An Indian-American boy won a national spelling contest after correctly spelling a Yiddish-derived word.
Arvind Mahankali, 13, of Bayside Hills, N.Y., won the 2013 Scripps National Spelling Bee on Thursday by spelling the word knaidel, a traditional Jewish dumpling. Mahankali beat out ten other finalists in the competition, held in Oxon Hill, Md.
He won $30,000 in cash, a $2,500 U.S. savings bond from Merriam-Webster and $2,000 worth of reference works from Encyclopedia Britannica, as well as a shiny engraved trophy and the title of champion.
German words have led Mahankali to his spelling bee demise for the past two years, when he twice placed third at the bee.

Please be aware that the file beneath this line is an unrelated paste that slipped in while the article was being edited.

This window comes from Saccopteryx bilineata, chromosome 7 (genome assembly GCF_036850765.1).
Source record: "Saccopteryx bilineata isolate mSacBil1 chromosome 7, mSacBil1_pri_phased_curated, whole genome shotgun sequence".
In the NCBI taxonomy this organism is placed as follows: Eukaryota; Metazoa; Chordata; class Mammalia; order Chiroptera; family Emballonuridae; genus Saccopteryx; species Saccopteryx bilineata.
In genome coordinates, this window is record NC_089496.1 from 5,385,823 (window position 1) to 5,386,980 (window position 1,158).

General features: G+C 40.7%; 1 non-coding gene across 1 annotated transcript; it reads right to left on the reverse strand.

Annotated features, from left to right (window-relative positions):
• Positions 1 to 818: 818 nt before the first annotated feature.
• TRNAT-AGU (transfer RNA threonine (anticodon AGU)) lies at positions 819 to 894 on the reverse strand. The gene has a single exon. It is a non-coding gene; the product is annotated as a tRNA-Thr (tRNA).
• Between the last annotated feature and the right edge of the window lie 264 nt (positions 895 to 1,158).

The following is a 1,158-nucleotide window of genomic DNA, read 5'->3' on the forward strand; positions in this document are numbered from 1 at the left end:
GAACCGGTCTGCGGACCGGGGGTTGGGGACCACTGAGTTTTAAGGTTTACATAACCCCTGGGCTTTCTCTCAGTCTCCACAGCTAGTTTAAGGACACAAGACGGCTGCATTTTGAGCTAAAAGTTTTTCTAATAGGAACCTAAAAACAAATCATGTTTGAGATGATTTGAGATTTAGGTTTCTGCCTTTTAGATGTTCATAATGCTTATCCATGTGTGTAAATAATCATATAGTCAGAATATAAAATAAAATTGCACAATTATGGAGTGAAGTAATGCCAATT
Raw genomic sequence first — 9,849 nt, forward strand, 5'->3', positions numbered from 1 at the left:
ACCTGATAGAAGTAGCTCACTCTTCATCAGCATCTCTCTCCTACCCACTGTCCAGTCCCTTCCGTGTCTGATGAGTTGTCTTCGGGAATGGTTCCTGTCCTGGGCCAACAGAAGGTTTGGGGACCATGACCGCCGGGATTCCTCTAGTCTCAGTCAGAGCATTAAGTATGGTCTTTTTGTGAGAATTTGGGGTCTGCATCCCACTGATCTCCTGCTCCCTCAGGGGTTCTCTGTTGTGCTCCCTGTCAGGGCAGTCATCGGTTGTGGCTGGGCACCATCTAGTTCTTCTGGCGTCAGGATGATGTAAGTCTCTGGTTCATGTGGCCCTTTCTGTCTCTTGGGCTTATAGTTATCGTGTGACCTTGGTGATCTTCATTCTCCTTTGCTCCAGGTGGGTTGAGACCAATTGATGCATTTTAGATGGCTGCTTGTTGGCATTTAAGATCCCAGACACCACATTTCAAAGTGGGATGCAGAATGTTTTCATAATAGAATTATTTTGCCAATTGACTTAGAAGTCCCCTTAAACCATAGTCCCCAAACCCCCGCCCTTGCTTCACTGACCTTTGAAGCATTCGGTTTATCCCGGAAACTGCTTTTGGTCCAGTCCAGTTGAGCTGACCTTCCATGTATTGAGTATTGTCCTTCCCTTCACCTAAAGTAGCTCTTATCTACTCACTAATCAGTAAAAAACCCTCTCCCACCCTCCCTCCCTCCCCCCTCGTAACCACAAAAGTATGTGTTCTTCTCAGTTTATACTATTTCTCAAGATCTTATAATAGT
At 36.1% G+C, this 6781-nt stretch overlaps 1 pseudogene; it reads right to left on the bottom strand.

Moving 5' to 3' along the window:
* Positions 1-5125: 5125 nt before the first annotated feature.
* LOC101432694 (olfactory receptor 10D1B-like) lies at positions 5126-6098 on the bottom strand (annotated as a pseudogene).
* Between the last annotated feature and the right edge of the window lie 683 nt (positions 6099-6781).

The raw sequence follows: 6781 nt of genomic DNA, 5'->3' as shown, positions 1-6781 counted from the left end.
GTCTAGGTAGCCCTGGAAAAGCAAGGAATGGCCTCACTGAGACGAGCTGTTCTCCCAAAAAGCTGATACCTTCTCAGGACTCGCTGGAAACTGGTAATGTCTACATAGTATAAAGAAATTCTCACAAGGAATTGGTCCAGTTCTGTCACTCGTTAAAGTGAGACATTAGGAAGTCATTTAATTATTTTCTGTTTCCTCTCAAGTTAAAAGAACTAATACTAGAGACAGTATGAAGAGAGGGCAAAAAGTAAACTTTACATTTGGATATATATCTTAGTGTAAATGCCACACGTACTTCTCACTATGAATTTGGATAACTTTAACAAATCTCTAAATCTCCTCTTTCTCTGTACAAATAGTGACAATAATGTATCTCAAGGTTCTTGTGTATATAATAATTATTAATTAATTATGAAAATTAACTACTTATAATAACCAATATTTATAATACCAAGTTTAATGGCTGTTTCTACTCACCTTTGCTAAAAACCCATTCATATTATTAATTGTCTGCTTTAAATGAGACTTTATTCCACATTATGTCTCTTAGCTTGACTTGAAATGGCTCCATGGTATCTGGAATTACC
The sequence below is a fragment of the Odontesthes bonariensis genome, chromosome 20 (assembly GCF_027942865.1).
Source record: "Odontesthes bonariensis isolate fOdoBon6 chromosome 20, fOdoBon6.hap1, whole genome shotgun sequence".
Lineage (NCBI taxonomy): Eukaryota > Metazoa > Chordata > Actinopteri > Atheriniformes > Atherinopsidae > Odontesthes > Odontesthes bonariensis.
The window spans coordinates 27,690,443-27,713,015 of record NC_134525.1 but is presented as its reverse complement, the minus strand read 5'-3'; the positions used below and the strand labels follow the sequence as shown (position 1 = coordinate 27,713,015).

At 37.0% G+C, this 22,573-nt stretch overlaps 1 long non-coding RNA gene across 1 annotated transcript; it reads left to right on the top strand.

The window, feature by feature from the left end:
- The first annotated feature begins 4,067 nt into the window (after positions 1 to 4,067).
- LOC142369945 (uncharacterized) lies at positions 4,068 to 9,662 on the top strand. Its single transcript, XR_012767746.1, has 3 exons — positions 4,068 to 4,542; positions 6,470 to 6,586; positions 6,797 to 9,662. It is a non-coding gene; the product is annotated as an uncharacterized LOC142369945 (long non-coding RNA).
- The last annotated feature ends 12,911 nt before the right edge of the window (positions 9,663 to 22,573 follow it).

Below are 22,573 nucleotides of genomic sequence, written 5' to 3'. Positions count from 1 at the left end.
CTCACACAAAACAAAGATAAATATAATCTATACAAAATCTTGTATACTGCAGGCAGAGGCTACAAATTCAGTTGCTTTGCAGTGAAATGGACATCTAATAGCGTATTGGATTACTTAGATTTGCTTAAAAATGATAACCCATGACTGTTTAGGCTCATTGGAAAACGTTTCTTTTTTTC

Vocabulary.com, which covered the bee, described knaidel as coming from German-derived Yiddish. It quoted Mahankali as telling ESPN, the German curse has turned into the German blessing.
The finals featured another word of Jewish origin. Hannah Citsay, a student at St. Anne Catholic School in Lancaster, Pa., correctly spelled hesped, the Hebrew word for eulogy, in the sixth round.
Despite correctly spelling hesped, Citsay was eliminated in a new portion of the contest, where contestants had to provide the definition of a word.
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